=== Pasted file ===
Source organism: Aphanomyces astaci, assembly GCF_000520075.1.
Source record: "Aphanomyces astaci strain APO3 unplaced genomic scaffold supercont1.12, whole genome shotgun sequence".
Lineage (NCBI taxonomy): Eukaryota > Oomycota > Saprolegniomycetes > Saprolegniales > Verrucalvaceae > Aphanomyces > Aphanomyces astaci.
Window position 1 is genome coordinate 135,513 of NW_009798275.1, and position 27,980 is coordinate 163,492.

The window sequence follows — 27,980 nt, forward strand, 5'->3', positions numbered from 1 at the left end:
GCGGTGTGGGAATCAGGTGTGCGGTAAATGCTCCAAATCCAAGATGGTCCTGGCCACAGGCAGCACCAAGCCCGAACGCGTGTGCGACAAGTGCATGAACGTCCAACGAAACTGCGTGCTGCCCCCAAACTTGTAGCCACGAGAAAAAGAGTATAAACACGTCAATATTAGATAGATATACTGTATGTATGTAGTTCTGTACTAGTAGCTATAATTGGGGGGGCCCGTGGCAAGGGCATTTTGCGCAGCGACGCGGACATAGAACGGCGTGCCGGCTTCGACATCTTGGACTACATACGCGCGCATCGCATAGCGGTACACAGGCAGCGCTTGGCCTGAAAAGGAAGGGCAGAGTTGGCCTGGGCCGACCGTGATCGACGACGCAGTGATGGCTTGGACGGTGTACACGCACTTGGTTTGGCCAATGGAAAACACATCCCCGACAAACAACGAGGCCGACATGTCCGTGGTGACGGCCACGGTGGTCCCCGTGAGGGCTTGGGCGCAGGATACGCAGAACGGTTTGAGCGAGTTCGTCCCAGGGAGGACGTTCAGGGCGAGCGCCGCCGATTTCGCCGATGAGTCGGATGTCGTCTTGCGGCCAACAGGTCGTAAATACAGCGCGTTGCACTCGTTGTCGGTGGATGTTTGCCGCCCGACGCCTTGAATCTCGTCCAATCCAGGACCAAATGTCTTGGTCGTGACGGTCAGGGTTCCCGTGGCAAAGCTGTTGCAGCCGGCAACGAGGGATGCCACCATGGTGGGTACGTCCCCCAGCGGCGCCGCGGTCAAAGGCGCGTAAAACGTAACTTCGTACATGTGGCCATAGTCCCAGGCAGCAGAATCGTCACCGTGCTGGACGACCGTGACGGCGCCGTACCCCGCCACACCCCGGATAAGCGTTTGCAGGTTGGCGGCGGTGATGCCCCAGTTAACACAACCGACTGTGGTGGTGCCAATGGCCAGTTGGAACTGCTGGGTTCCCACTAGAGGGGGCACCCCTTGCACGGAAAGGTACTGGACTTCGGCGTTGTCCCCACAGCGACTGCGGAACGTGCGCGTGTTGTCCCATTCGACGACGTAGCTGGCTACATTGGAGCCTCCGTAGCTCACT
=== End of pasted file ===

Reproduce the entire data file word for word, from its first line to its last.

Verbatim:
Source organism: Aphanomyces astaci, assembly GCF_000520075.1.
Source record: "Aphanomyces astaci strain APO3 unplaced genomic scaffold supercont1.12, whole genome shotgun sequence".
Lineage (NCBI taxonomy): Eukaryota > Oomycota > Saprolegniomycetes > Saprolegniales > Verrucalvaceae > Aphanomyces > Aphanomyces astaci.
Window position 1 is genome coordinate 135,513 of NW_009798275.1, and position 27,980 is coordinate 163,492.

The window sequence follows — 27,980 nt, forward strand, 5'->3', positions numbered from 1 at the left end:
GCGGTGTGGGAATCAGGTGTGCGGTAAATGCTCCAAATCCAAGATGGTCCTGGCCACAGGCAGCACCAAGCCCGAACGCGTGTGCGACAAGTGCATGAACGTCCAACGAAACTGCGTGCTGCCCCCAAACTTGTAGCCACGAGAAAAAGAGTATAAACACGTCAATATTAGATAGATATACTGTATGTATGTAGTTCTGTACTAGTAGCTATAATTGGGGGGGCCCGTGGCAAGGGCATTTTGCGCAGCGACGCGGACATAGAACGGCGTGCCGGCTTCGACATCTTGGACTACATACGCGCGCATCGCATAGCGGTACACAGGCAGCGCTTGGCCTGAAAAGGAAGGGCAGAGTTGGCCTGGGCCGACCGTGATCGACGACGCAGTGATGGCTTGGACGGTGTACACGCACTTGGTTTGGCCAATGGAAAACACATCCCCGACAAACAACGAGGCCGACATGTCCGTGGTGACGGCCACGGTGGTCCCCGTGAGGGCTTGGGCGCAGGATACGCAGAACGGTTTGAGCGAGTTCGTCCCAGGGAGGACGTTCAGGGCGAGCGCCGCCGATTTCGCCGATGAGTCGGATGTCGTCTTGCGGCCAACAGGTCGTAAATACAGCGCGTTGCACTCGTTGTCGGTGGATGTTTGCCGCCCGACGCCTTGAATCTCGTCCAATCCAGGACCAAATGTCTTGGTCGTGACGGTCAGGGTTCCCGTGGCAAAGCTGTTGCAGCCGGCAACGAGGGATGCCACCATGGTGGGTACGTCCCCCAGCGGCGCCGCGGTCAAAGGCGCGTAAAACGTAACTTCGTACATGTGGCCATAGTCCCAGGCAGCAGAATCGTCACCGTGCTGGACGACCGTGACGGCGCCGTACCCCGCCACACCCCGGATAAGCGTTTGCAGGTTGGCGGCGGTGATGCCCCAGTTAACACAACCGACTGTGGTGGTGCCAATGGCCAGTTGGAACTGCTGGGTTCCCACTAGAGGGGGCACCCCTTGCACGGAAAGGTACTGGACTTCGGCGTTGTCCCCACAGCGACTGCGGAACGTGCGCGTGTTGTCCCATTCGACGACGTAGCTGGCTACATTGGAGCCTCCGTAGCTCACT